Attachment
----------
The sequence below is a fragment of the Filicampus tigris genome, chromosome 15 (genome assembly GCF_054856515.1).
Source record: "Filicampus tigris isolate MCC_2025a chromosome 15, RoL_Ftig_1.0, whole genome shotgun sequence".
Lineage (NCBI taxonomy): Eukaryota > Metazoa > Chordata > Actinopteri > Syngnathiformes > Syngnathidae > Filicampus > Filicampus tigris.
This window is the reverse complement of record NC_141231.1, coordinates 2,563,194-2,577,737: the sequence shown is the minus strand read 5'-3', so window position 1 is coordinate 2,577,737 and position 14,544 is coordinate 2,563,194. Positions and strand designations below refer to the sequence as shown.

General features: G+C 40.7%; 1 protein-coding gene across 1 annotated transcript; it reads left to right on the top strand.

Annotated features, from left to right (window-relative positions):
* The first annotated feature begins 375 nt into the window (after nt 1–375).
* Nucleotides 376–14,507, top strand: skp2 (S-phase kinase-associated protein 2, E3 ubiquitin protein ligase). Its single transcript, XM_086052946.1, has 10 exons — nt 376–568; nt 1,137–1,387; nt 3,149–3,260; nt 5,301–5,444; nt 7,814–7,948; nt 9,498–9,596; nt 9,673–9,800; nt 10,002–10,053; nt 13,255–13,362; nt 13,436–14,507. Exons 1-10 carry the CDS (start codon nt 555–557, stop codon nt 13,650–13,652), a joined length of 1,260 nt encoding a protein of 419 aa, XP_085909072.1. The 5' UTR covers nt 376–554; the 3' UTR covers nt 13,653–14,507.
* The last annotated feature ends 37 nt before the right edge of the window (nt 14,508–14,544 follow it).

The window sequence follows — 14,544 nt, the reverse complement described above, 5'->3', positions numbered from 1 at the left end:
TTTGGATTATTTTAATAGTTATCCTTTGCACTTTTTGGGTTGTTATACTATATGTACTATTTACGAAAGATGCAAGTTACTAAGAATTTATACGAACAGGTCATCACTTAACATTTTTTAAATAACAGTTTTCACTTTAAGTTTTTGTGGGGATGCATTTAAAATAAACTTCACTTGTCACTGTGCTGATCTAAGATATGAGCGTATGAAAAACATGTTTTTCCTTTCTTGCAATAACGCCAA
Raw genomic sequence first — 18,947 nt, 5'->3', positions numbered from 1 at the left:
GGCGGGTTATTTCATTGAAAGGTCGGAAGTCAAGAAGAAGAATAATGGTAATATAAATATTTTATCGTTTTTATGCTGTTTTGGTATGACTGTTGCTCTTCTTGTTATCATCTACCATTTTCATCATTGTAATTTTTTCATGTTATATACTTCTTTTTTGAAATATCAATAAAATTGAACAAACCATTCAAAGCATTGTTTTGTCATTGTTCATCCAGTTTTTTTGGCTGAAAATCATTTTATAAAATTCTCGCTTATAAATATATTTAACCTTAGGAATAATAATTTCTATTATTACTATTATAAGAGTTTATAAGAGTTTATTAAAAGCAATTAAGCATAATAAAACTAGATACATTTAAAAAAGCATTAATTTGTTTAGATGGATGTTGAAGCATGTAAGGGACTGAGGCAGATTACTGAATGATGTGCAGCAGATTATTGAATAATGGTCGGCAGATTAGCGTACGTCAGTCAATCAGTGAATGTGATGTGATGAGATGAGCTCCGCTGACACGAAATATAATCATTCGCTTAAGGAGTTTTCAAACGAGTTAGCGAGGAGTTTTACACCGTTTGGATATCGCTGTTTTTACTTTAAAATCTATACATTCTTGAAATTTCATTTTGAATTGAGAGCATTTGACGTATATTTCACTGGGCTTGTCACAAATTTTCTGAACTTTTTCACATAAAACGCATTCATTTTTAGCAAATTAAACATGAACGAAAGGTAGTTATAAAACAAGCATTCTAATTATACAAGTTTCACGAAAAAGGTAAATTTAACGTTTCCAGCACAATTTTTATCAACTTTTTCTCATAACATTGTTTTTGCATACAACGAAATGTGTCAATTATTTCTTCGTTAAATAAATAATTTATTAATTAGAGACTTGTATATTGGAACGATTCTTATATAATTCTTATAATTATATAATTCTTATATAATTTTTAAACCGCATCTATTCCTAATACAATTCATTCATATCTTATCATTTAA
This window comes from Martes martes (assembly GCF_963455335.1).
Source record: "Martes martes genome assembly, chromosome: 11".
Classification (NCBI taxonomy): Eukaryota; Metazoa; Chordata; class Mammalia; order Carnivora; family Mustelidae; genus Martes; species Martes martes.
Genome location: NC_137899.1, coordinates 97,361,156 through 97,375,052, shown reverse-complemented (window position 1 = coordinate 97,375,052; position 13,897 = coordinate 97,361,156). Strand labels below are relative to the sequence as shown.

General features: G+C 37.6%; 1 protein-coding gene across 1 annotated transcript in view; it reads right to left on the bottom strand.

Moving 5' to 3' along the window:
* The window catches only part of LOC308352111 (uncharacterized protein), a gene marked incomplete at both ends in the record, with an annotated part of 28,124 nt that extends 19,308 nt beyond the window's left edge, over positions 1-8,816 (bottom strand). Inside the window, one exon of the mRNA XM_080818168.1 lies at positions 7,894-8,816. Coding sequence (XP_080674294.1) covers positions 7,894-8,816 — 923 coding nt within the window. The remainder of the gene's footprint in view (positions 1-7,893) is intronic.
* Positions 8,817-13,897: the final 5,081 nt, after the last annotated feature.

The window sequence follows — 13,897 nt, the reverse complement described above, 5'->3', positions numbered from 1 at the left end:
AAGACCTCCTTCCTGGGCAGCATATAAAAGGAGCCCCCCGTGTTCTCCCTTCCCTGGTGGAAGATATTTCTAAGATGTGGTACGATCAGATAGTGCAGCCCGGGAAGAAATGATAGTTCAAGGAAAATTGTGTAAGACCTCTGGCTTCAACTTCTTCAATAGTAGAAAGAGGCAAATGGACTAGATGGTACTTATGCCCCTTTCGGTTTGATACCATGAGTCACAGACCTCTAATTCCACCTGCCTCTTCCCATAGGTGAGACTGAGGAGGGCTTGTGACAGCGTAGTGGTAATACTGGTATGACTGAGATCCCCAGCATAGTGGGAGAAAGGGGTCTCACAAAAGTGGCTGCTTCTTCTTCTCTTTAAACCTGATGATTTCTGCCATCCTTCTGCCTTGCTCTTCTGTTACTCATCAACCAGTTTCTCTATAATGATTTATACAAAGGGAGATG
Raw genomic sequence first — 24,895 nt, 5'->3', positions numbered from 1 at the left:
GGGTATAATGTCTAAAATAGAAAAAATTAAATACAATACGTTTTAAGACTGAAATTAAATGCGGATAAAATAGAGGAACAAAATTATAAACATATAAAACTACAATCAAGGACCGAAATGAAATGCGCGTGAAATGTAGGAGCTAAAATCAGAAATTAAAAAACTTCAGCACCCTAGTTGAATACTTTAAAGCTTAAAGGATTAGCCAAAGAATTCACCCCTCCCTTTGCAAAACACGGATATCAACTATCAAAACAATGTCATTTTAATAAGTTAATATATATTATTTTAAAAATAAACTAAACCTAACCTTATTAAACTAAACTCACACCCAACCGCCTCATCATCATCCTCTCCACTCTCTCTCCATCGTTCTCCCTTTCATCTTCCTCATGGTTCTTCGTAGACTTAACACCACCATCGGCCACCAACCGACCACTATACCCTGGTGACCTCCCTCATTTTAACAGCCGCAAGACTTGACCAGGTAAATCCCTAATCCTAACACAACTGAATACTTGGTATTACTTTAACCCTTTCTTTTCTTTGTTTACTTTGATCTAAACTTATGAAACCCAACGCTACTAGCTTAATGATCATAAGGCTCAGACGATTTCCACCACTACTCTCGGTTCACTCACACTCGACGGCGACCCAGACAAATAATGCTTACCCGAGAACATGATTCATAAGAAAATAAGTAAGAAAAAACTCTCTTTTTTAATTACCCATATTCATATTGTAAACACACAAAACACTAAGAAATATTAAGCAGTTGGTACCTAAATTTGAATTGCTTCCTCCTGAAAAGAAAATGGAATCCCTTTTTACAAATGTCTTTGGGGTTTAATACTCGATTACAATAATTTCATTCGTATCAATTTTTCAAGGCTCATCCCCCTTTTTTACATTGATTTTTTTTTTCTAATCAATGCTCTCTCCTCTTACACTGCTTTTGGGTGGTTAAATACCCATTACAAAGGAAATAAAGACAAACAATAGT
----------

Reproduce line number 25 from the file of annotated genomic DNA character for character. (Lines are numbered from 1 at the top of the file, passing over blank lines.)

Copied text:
GGGTATAATGTCTAAAATAGAAAAAATTAAATACAATACGTTTTAAGACTGAAATTAAATGCGGATAAAATAGAGGAACAAAATTATAAACATATAAAACTACAATCAAGGACCGAAATGAAATGCGCGTGAAATGTAGGAGCTAAAATCAGAAATTAAAAAACTTCAGCACCCTAGTTGAATACTTTAAAGCTTAAAGGATTAGCCAAAGAATTCACCCCTCCCTTTGCAAAACACGGATATCAACTATCAAAACAATGTCATTTTAATAAGTTAATATATATTATTTTAAAAATAAACTAAACCTAACCTTATTAAACTAAACTCACACCCAACCGCCTCATCATCATCCTCTCCACTCTCTCTCCATCGTTCTCCCTTTCATCTTCCTCATGGTTCTTCGTAGACTTAACACCACCATCGGCCACCAACCGACCACTATACCCTGGTGACCTCCCTCATTTTAACAGCCGCAAGACTTGACCAGGTAAATCCCTAATCCTAACACAACTGAATACTTGGTATTACTTTAACCCTTTCTTTTCTTTGTTTACTTTGATCTAAACTTATGAAACCCAACGCTACTAGCTTAATGATCATAAGGCTCAGACGATTTCCACCACTACTCTCGGTTCACTCACACTCGACGGCGACCCAGACAAATAATGCTTACCCGAGAACATGATTCATAAGAAAATAAGTAAGAAAAAACTCTCTTTTTTAATTACCCATATTCATATTGTAAACACACAAAACACTAAGAAATATTAAGCAGTTGGTACCTAAATTTGAATTGCTTCCTCCTGAAAAGAAAATGGAATCCCTTTTTACAAATGTCTTTGGGGTTTAATACTCGATTACAATAATTTCATTCGTATCAATTTTTCAAGGCTCATCCCCCTTTTTTACATTGATTTTTTTTTTCTAATCAATGCTCTCTCCTCTTACACTGCTTTTGGGTGGTTAAATACCCATTACAAAGGAAATAAAGACAAACAATAGT